My Lords, I am grateful for this opportunity. First, I will quote a friend who was there when the bulldozers came to demolish the camps in Dunkirk and Calais 12 months ago. He said that,
“after I visited the Calais refugee camp, I still have an image in my head, which I’m sure will be with me for the rest of my life. When I arrived at the camp, there were police in riot gear everywhere. There was a pastor standing, holding what was left of two religious buildings—a blue cross, which once stood atop the camp’s church. The look of complete despair. This was a man who had had the last bit of hope ripped away from him. To remove a religious symbol, a place of hope and prayer, from people who have only the clothes they are wearing and a shelter that is surrounded by mud, must be one of the worst, most inhumane things that I have ever witnessed”.
The demolition is not only of the camps, but of hope—replaced by despair. The refugees housed there were dispersed to different locations in France. The agreement was that the UK Home Office would go to all the “welcome centres”, as they were called, and do proper assessments of the young people and their claims. However, the evidence is that the interviews lasted no more than five minutes, and no interpreters were present. A few of the claimants were brought to the United Kingdom in the winter period, but those who qualified under the amendment of the noble Lord, Lord Dubs, were ignored. Many who had a strong Dublin III claim were also overlooked. People who backed Brexit must realise that the Dublin EU regulations will no longer be there for the UK if we come out of the European Union. Another strand of hope will be gone.
There is evidence, reported by Professor Sue Clayton in her film, “Calais Children”, that in the welcome centres facilities were mixed. Some were good, but others not so, with no medical facilities, not enough food, opposition from local populations and many other problems. Hope was not rebuilt. Calais Action and other refugee organisations are still active in Calais; they are back there. Many refugees returned to Calais and, this very day, sleep in fields, forests and ditches. They dream of being physically present in the United Kingdom, where they have family—and they have the language. They gather at points of transit, in Calais itself, Dunkirk, Brussels and Zeebrugge. They risk their lives on illegal routes.
However, last March the French Government made it a “crime of solidarity” for citizens or aid workers to give food or shelter to a refugee, even a child. People who run a Catholic safe house say that of 600 lone children, less than 40 have a bed to sleep in at night. The recent report published by Human Right Watch, Like Living in Hell, describes the abuse of child and adult migrants in Calais. We know that there are 85,000 unaccompanied minors in Europe. The amendment of the noble Lord, Lord Dubs, which we supported, would have brought 3,000 youngsters into this country; but that was gradually reduced. The Government refused. I say to the House, especially Members opposite, that it was one of the saddest days of my life when I saw the Conservative Benches marching into the Not-Content Lobby, refusing to welcome these children. It was a very sad day.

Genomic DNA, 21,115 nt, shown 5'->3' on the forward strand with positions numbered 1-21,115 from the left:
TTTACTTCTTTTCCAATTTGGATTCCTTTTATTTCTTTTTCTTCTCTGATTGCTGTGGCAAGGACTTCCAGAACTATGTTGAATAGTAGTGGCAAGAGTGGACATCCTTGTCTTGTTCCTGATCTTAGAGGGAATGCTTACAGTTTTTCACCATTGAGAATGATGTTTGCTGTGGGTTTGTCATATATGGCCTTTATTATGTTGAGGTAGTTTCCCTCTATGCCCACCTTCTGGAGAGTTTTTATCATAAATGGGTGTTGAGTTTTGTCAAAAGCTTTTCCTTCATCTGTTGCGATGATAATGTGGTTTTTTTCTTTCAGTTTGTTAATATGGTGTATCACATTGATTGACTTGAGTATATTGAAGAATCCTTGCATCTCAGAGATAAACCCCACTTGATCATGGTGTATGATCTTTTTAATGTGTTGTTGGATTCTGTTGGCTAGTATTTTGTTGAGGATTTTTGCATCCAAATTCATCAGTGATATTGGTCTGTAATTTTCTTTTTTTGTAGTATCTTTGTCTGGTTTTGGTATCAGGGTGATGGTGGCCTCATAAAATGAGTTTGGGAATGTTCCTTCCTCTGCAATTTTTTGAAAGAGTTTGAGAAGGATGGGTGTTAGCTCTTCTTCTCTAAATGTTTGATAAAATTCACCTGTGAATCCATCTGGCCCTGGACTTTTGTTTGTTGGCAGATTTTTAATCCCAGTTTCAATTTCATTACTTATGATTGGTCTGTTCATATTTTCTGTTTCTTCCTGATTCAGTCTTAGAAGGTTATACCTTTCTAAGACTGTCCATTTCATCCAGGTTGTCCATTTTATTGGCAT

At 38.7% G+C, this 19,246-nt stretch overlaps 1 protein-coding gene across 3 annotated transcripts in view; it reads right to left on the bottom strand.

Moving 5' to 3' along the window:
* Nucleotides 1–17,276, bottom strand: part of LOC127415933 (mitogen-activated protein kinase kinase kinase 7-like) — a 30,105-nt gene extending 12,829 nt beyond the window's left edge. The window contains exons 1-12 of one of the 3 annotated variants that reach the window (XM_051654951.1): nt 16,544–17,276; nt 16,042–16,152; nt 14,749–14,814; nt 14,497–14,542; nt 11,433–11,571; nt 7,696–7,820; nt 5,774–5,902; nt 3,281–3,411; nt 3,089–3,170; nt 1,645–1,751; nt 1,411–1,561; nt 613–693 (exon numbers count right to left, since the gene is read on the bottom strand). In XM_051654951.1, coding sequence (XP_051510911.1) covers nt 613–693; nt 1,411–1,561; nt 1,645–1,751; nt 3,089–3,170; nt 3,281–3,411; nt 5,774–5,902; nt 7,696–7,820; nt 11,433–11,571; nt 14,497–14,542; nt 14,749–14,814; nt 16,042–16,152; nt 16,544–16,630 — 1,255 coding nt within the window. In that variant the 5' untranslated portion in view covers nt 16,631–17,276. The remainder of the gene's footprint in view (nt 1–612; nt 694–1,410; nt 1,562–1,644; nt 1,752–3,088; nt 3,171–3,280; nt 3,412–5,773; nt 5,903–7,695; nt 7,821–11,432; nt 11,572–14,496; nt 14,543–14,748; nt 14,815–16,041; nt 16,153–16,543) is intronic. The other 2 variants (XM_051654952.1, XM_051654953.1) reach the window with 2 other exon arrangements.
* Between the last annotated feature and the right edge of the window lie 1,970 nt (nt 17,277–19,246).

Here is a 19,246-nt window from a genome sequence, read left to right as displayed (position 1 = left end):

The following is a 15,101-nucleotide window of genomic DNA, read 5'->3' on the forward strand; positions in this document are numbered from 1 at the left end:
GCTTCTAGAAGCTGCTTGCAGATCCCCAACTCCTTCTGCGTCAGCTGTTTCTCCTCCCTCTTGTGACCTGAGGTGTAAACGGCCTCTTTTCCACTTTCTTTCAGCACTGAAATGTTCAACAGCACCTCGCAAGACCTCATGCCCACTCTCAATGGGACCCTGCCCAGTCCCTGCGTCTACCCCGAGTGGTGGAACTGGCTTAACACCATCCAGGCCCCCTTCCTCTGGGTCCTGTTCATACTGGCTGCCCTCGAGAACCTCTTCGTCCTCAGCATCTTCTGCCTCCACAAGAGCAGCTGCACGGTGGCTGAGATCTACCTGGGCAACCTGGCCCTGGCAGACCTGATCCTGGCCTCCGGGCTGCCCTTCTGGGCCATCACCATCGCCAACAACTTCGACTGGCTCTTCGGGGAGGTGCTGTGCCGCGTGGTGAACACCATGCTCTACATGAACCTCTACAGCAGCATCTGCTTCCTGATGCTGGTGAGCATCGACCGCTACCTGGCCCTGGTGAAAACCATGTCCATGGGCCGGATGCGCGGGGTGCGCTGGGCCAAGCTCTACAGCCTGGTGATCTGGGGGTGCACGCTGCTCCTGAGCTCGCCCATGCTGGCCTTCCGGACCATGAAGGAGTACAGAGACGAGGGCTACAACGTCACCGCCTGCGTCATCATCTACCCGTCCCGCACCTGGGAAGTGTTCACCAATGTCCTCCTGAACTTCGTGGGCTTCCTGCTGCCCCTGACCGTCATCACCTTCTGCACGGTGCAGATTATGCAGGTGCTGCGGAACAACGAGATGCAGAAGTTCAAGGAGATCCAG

In February, France closed the centres, leaving young people in limbo. They have gone back now. On
Over the centuries—not centuries, although it certainly seems like that sometimes; it must seem like that to the noble Baroness because we discuss it so often—over the years, we have pleaded with the Government to look again at our policy towards refugees, especially children. Some action has been taken, which we welcome, but we desperately need to look at the long-term, worldwide strategy. We must respond to need. We must bring hope. We know that David Cameron made a promise that 20,000 Syrian refugees would be received into the United Kingdom before 2020—which they presumed would be the end of the last Parliament. I would very much like to know the actual figures for how that is going on.
I will quote the words of a 15 year-old from Afghanistan, who is a member of our Citizens of the World Choir; I remember them singing at the Llangollen Eisteddfod. He said to me afterwards, “Do you know, that was the best day of my life, singing in this Eisteddfod”. We can either bring hope to the most vulnerable, or we can leave them in their present despair. So much that we take for granted is denied them. The United Kingdom should not be trying to create a hostile scenario toward immigrants—the Prime Minister said that was her aim. The Government seem intent on pulling up the drawbridge of hope and denying them what we take for granted.
We have not only a political but a moral responsibility as fellow citizens of the world, which is what we are. Mrs May once said that if you say you are a citizen of the world, you are a citizen of nowhere. I prefer Socrates, who said, “I am not a citizen of Athens or of Greece. I am a citizen of the world”. We are citizens of the world. We need to take new initiatives. I am sure that other noble Lords will mention them as the debate continues. Then, many more people will be able to say, “These are the best days of our lives”.
Let us do something honourable and memorable. The opportunity is there. The Minister and her colleagues can move in this direction, even though the courts said differently this morning. We can have these 3,000 children here if we have the determination. I plead with the Government—I have argued with them for a long time and I plead with them this afternoon—to take new initiatives so that children like that little 15 year-old from Afghanistan will be able to say, “There is hope. These are the best days of our lives”.